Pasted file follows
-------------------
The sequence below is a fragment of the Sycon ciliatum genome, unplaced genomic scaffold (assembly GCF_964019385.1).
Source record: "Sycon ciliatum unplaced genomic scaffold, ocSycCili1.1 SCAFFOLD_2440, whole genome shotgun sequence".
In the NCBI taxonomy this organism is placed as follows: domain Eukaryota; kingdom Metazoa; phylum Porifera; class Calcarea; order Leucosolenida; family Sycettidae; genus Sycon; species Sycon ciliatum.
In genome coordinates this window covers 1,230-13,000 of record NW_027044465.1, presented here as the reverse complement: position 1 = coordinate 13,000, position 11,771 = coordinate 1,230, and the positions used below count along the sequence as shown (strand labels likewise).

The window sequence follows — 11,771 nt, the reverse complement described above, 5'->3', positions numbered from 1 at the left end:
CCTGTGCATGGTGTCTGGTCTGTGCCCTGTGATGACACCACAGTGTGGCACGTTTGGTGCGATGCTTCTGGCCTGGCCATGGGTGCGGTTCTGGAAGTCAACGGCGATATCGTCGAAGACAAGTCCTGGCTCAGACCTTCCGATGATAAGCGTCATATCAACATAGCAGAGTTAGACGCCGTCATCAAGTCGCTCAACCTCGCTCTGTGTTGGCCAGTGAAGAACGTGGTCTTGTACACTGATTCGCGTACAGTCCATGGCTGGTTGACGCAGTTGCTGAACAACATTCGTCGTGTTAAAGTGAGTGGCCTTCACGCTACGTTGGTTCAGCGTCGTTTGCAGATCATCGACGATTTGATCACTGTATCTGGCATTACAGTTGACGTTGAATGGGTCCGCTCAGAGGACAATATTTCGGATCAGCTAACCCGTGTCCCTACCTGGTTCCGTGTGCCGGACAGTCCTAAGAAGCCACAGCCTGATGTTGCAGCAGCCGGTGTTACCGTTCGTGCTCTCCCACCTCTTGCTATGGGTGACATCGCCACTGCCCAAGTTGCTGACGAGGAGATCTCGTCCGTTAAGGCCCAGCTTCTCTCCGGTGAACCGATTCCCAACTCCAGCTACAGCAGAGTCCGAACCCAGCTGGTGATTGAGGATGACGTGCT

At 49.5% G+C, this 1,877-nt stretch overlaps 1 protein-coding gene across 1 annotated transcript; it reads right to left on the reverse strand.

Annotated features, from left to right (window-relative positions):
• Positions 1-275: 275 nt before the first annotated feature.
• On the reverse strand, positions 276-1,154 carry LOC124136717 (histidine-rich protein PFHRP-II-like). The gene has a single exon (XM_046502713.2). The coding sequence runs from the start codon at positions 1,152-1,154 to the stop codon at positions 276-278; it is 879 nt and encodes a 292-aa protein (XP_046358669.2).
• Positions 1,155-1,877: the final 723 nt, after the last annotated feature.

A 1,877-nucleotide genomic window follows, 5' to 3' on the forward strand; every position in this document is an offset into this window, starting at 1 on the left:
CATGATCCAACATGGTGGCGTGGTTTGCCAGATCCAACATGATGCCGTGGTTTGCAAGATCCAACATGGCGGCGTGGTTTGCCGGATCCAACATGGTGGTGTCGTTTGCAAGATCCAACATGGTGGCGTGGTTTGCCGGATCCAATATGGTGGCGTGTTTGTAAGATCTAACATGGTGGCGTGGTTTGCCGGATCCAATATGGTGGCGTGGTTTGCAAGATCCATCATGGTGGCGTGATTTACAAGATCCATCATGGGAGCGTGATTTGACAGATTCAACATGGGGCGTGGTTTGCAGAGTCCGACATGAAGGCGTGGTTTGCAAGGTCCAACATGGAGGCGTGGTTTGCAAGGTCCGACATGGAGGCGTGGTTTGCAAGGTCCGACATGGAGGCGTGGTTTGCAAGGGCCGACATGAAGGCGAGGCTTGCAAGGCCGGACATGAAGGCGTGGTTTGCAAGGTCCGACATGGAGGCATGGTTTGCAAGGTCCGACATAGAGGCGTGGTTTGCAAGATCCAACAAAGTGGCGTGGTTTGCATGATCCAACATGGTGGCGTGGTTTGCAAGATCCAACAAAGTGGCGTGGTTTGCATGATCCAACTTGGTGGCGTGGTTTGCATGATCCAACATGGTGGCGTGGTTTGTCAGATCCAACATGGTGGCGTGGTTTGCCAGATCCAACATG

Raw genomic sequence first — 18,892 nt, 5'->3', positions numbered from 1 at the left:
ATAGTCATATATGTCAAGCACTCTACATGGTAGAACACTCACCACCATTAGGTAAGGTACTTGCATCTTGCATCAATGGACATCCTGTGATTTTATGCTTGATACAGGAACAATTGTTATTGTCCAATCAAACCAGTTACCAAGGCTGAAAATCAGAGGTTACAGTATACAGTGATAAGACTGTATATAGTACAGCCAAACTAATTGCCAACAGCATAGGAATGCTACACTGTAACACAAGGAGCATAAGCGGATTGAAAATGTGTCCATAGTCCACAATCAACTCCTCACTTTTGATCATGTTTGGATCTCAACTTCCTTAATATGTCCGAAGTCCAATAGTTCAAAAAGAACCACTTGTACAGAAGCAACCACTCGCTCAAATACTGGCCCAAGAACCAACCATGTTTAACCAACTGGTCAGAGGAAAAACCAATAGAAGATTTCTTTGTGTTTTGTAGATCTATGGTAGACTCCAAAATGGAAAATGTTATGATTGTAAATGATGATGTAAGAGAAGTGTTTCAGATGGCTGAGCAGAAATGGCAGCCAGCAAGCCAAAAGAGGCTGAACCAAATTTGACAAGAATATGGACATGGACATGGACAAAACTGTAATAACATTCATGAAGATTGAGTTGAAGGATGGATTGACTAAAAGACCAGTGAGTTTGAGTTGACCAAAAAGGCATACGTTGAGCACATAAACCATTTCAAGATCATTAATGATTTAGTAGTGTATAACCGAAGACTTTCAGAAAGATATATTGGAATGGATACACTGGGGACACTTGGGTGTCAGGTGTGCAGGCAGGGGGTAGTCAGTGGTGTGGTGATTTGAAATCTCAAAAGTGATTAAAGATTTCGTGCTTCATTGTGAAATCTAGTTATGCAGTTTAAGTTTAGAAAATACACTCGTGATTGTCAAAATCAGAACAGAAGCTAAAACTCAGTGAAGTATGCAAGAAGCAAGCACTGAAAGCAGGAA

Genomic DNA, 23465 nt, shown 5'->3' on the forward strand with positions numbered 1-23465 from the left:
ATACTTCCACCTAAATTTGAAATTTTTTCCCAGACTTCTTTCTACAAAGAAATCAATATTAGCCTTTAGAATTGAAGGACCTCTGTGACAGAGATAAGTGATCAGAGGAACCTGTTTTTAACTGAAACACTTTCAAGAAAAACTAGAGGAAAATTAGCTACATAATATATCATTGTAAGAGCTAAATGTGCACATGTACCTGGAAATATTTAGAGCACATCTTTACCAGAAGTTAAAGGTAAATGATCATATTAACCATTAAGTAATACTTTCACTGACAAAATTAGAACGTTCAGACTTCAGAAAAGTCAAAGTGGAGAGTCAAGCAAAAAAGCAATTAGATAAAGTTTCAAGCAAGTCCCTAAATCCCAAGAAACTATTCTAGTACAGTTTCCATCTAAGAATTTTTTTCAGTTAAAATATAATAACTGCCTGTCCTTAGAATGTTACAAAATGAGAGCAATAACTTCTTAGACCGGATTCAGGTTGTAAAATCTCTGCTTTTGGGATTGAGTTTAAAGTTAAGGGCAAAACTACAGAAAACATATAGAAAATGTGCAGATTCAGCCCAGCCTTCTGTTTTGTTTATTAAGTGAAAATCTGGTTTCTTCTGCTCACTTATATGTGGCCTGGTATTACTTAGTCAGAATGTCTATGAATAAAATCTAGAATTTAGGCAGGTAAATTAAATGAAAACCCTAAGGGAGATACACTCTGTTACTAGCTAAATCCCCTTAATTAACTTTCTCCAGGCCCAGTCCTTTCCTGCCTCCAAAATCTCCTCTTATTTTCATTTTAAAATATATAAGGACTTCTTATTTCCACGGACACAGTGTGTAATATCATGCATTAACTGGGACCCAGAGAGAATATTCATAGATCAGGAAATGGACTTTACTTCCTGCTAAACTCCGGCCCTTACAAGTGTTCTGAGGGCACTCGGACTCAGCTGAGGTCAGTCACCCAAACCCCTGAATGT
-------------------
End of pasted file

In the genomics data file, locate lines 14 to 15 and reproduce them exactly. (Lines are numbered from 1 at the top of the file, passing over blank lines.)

Raw genomic sequence first — 18,892 nt, 5'->3', positions numbered from 1 at the left:
ATAGTCATATATGTCAAGCACTCTACATGGTAGAACACTCACCACCATTAGGTAAGGTACTTGCATCTTGCATCAATGGACATCCTGTGATTTTATGCTTGATACAGGAACAATTGTTATTGTCCAATCAAACCAGTTACCAAGGCTGAAAATCAGAGGTTACAGTATACAGTGATAAGACTGTATATAGTACAGCCAAACTAATTGCCAACAGCATAGGAATGCTACACTGTAACACAAGGAGCATAAGCGGATTGAAAATGTGTCCATAGTCCACAATCAACTCCTCACTTTTGATCATGTTTGGATCTCAACTTCCTTAATATGTCCGAAGTCCAATAGTTCAAAAAGAACCACTTGTACAGAAGCAACCACTCGCTCAAATACTGGCCCAAGAACCAACCATGTTTAACCAACTGGTCAGAGGAAAAACCAATAGAAGATTTCTTTGTGTTTTGTAGATCTATGGTAGACTCCAAAATGGAAAATGTTATGATTGTAAATGATGATGTAAGAGAAGTGTTTCAGATGGCTGAGCAGAAATGGCAGCCAGCAAGCCAAAAGAGGCTGAACCAAATTTGACAAGAATATGGACATGGACATGGACAAAACTGTAATAACATTCATGAAGATTGAGTTGAAGGATGGATTGACTAAAAGACCAGTGAGTTTGAGTTGACCAAAAAGGCATACGTTGAGCACATAAACCATTTCAAGATCATTAATGATTTAGTAGTGTATAACCGAAGACTTTCAGAAAGATATATTGGAATGGATACACTGGGGACACTTGGGTGTCAGGTGTGCAGGCAGGGGGTAGTCAGTGGTGTGGTGATTTGAAATCTCAAAAGTGATTAAAGATTTCGTGCTTCATTGTGAAATCTAGTTATGCAGTTTAAGTTTAGAAAATACACTCGTGATTGTCAAAATCAGAACAGAAGCTAAAACTCAGTGAAGTATGCAAGAAGCAAGCACTGAAAGCAGGAA